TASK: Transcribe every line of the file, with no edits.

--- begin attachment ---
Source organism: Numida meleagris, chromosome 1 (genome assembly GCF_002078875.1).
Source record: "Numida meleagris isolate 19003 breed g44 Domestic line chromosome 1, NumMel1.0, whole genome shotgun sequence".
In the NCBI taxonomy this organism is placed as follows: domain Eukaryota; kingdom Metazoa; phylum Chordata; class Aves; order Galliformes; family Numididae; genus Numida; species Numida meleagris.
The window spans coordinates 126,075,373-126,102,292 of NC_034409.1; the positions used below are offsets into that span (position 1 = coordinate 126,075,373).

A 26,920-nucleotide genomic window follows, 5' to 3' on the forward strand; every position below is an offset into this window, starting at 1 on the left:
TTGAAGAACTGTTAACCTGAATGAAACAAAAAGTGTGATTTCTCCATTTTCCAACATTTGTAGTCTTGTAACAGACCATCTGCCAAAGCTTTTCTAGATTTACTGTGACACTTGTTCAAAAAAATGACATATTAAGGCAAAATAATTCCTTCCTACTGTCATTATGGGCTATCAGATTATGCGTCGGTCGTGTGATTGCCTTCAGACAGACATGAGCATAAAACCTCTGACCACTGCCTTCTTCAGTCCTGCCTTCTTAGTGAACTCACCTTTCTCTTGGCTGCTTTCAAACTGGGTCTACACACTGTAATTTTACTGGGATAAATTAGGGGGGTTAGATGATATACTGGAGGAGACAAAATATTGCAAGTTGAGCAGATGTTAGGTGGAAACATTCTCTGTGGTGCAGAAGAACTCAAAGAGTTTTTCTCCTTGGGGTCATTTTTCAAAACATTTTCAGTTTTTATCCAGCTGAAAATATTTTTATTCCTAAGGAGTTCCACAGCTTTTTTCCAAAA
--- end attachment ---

Source organism: Numida meleagris, chromosome 1 (genome assembly GCF_002078875.1).
Source record: "Numida meleagris isolate 19003 breed g44 Domestic line chromosome 1, NumMel1.0, whole genome shotgun sequence".
In the NCBI taxonomy this organism is placed as follows: domain Eukaryota; kingdom Metazoa; phylum Chordata; class Aves; order Galliformes; family Numididae; genus Numida; species Numida meleagris.
The window spans coordinates 126,075,373-126,102,292 of NC_034409.1; the positions used below are offsets into that span (position 1 = coordinate 126,075,373).

A 26,920-nucleotide genomic window follows, 5' to 3' on the forward strand; every position below is an offset into this window, starting at 1 on the left:
TTGAAGAACTGTTAACCTGAATGAAACAAAAAGTGTGATTTCTCCATTTTCCAACATTTGTAGTCTTGTAACAGACCATCTGCCAAAGCTTTTCTAGATTTACTGTGACACTTGTTCAAAAAAATGACATATTAAGGCAAAATAATTCCTTCCTACTGTCATTATGGGCTATCAGATTATGCGTCGGTCGTGTGATTGCCTTCAGACAGACATGAGCATAAAACCTCTGACCACTGCCTTCTTCAGTCCTGCCTTCTTAGTGAACTCACCTTTCTCTTGGCTGCTTTCAAACTGGGTCTACACACTGTAATTTTACTGGGATAAATTAGGGGGGTTAGATGATATACTGGAGGAGACAAAATATTGCAAGTTGAGCAGATGTTAGGTGGAAACATTCTCTGTGGTGCAGAAGAACTCAAAGAGTTTTTCTCCTTGGGGTCATTTTTCAAAACATTTTCAGTTTTTATCCAGCTGAAAATATTTTTATTCCTAAGGAGTTCCACAGCTTTTTTCCAAAA